But once you actually have a novel published in the world, and especially if it does really well, then there’s a sense of anticipation among readers about what you’ll write next. That’s what happened to Amy Tan after her first novel The Joy Luck Club was released in 1989 and became a smash success. Everybody loved that book and wanted more from her, and those expectations can easily suffocate you. You want to write something that will please those readers but also give them something new. And of course you want to write something that’s better than the last book. Therefore, you might have to start your second novel a few times. You might have to throw out dozens of pages to get it just right.

But no matter what happens, stick with it, and do your best. There are far worse things in life than struggling with your writing of a second book when you already have a book in the world and readers around the world who can’t wait to see what you publish next.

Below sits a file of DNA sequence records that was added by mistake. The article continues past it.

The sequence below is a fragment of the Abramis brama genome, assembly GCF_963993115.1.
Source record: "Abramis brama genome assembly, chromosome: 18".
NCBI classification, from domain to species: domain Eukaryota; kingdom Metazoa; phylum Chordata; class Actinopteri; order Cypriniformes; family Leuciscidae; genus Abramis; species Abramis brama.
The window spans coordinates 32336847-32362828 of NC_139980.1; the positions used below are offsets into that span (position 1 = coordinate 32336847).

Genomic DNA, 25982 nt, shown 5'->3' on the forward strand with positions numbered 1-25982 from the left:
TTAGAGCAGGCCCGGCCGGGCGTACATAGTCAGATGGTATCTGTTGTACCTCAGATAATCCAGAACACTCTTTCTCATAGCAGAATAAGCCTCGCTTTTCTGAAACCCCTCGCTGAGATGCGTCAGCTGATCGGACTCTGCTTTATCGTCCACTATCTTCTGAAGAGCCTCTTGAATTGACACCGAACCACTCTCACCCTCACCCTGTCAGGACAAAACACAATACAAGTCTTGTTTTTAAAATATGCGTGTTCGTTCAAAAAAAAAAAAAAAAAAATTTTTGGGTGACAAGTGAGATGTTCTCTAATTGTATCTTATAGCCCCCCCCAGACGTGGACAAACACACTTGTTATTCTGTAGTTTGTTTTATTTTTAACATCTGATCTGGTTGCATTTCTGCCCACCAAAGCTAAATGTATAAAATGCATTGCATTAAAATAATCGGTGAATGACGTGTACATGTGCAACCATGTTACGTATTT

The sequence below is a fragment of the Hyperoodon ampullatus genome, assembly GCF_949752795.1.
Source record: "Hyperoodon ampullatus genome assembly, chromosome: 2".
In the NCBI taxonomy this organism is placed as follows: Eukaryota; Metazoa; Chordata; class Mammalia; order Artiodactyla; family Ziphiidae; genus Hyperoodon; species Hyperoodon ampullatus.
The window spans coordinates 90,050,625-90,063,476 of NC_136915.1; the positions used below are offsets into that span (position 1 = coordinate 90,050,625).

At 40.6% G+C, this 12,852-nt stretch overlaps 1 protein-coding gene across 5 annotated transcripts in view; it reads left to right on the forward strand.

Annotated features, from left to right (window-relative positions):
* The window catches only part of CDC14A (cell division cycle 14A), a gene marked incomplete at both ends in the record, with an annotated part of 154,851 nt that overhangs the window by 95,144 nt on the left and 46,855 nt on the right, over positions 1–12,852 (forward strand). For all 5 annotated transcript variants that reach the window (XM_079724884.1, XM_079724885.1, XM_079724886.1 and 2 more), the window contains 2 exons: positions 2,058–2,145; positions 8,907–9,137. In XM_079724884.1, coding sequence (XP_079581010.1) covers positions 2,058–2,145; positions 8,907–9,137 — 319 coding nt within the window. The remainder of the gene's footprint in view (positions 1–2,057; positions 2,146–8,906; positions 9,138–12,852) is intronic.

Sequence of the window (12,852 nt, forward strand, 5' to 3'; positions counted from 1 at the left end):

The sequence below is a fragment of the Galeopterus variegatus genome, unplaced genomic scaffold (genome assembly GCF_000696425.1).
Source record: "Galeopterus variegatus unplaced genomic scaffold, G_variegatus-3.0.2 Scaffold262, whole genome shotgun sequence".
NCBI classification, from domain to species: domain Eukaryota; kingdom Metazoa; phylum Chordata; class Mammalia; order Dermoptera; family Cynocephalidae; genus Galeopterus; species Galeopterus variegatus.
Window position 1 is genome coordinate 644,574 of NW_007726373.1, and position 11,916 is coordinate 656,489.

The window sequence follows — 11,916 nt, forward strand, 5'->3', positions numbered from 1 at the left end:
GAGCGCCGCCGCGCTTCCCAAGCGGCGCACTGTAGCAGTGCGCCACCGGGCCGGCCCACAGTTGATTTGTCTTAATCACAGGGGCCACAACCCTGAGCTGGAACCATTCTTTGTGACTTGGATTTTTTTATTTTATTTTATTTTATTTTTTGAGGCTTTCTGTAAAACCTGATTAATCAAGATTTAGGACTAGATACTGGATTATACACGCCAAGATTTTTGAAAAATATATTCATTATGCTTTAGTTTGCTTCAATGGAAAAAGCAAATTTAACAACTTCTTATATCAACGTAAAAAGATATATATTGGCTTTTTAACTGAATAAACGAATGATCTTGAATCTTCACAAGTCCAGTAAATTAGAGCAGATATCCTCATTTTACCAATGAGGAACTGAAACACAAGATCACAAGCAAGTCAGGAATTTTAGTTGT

3. I would find myself laughing and wondering where these ideas came from. You can call it imagination, I suppose. But I was grateful for wherever they came from.

Ideas are a funny thing because they come from all sorts of places. Sometimes an image you see before you inspires a new idea. Sometimes a strange or sudden or memorable occurrence that happens to you one day sparks an exciting idea for a short story or a novel you want to start writing as soon as you get home. Sometimes reading a book or watching a movie gives you ideas that you can make your own, too.

And then of course an amazing idea can drop down from the clear blue sky, which is always a blessing when it happens. Taking a daily walk or run helps with this. Silence also helps a lot. As soon as you clear your head and try not to think of anything in particular, sometimes an incredible idea can hit you from out of nowhere. At the end of the day, it doesn’t really matter where the best ideas come from. Just be grateful when you get those good ideas, and hold onto them as long as you can.